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Larochelle, Hugo ; Hadsell, Raia ; Cho, Kyunghyun (Ed.)In deep learning, leveraging transfer learning has recently been shown to be an effective strategy for training large high performance models with Differential Privacy (DP). Moreover, somewhat surprisingly, recent works have found that privately training just the last layer of a pretrained model provides the best utility with DP. While past studies largely rely on using firstorder differentially private training algorithms like DPSGD for training large models, in the specific case of privately learning from features, we observe that computational burden is often low enough to allow for more sophisticated optimization schemes, including secondorder methods. To that end, we systematically explore the effect of design parameters such as loss function and optimization algorithm. We find that, while commonly used logistic regression performs better than linear regression in the nonprivate setting, the situation is reversed in the private setting. We find that leastsquares linear regression is much more effective than logistic regression from both privacy and computational standpoint, especially at stricter epsilon values (ε < 1). On the optimization side, we also explore using Newton’s method, and find that secondorder information is quite helpful even with privacy, although the benefit significantly diminishes with stricter privacy guarantees. While both methods use secondorder information, least squares is more effective at lower epsilon values while Newton’s method is more effective at larger epsilon values. To combine the benefits of both methods, we propose a novel optimization algorithm called DPFC, which leverages feature covariance instead of the Hessian of the logistic regression loss and performs well across all ε values we tried. With this, we obtain new SOTA results on ImageNet1k, CIFAR100 and CIFAR10 across all values of ε typically considered. Most remarkably, on ImageNet1K, we obtain top1 accuracy of 88% under DP guarantee of (8, 8 ∗ 10−7) and 84.3% under (0.1, 8 ∗ 10−7).more » « less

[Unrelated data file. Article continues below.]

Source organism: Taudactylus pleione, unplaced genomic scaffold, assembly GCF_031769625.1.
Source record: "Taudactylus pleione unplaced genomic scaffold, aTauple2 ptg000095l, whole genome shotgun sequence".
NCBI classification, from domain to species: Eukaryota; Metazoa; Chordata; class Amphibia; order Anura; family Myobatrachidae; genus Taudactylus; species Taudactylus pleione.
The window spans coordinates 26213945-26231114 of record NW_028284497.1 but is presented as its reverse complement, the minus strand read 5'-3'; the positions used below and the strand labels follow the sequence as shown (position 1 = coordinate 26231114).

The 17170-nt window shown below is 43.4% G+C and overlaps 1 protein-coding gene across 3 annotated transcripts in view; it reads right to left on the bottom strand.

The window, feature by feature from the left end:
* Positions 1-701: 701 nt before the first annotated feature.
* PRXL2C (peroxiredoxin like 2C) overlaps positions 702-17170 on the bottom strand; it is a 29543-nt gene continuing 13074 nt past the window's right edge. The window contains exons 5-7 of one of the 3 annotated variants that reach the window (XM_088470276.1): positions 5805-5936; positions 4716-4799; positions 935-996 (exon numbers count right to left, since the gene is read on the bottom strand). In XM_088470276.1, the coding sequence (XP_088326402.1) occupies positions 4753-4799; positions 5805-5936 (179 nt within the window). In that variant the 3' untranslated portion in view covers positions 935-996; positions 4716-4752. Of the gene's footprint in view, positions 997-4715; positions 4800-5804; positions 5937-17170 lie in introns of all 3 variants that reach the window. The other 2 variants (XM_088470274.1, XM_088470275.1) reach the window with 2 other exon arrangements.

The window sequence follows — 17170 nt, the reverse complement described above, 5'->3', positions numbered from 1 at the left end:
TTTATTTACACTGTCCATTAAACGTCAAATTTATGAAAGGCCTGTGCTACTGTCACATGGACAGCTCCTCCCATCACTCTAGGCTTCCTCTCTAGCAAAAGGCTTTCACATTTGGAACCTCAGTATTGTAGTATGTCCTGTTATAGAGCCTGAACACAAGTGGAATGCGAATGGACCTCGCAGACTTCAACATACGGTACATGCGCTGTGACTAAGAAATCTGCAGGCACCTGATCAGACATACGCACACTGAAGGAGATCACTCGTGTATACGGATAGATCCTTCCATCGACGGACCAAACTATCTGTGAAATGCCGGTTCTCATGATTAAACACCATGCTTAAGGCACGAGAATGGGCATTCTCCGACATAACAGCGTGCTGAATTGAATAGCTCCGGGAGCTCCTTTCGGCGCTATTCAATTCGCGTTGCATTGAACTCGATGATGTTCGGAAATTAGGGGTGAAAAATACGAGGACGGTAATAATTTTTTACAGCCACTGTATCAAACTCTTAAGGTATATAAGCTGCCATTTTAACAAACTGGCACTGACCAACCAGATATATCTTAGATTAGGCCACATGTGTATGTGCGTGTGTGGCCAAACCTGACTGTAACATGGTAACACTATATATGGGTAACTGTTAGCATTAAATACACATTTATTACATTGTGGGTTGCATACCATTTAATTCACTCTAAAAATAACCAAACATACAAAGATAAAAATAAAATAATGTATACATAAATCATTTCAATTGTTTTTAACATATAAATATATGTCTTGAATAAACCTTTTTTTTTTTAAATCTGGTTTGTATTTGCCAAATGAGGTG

Larochelle, Hugo ; Kamath, Gautam ; Hadsell, Raia ; Cho, Kyunghyun (Ed.)Neural scene representations, both continuous and discrete, have recently emerged as a powerful new paradigm for 3D scene understanding. Recent efforts have tackled unsupervised discovery of objectcentric neural scene representations. However, the high cost of raymarching, exacerbated by the fact that each object representation has to be raymarched separately, leads to insufficiently sampled radiance fields and thus, noisy renderings, poor framerates, and high memory and time complexity during training and rendering. Here, we propose to represent objects in an objectcentric, compositional scene representation as light fields. We propose a novel light field compositor module that enables reconstructing the global light field from a set of objectcentric light fields. Dubbed Compositional Object Light Fields (COLF), our method enables unsupervised learning of objectcentric neural scene representations, stateoftheart reconstruction and novel view synthesis performance on standard datasets, and rendering and training speeds at orders of magnitude faster than existing 3D approaches.more » « less

Krause, Andreas ; Brunskill, Emma ; Cho, Kyunghyun ; Engelhardt, Barbara ; Sabato, Sivan ; Scarlett, Jonathan (Ed.)Transfer operators provide a rich framework for representing the dynamics of very general, nonlinear dynamical systems. When interacting with reproducing kernel Hilbert spaces (RKHS), descriptions of dynamics often incur prohibitive data storage requirements, motivating dataset sparsification as a precursory step to computation. Further, in practice, data is available in the form of trajectories, introducing correlation between samples. In this work, we present a method for sparse learning of transfer operators from $\beta$mixing stochastic processes, in both discrete and continuous time, and provide sample complexity analysis extending existing theoretical guarantees for learning from nonsparse, i.i.d. data. In addressing continuoustime settings, we develop precise descriptions using covariancetype operators for the infinitesimal generator that aids in the sample complexity analysis. We empirically illustrate the efficacy of our sparse embedding approach through deterministic and stochastic nonlinear system examples.more » « less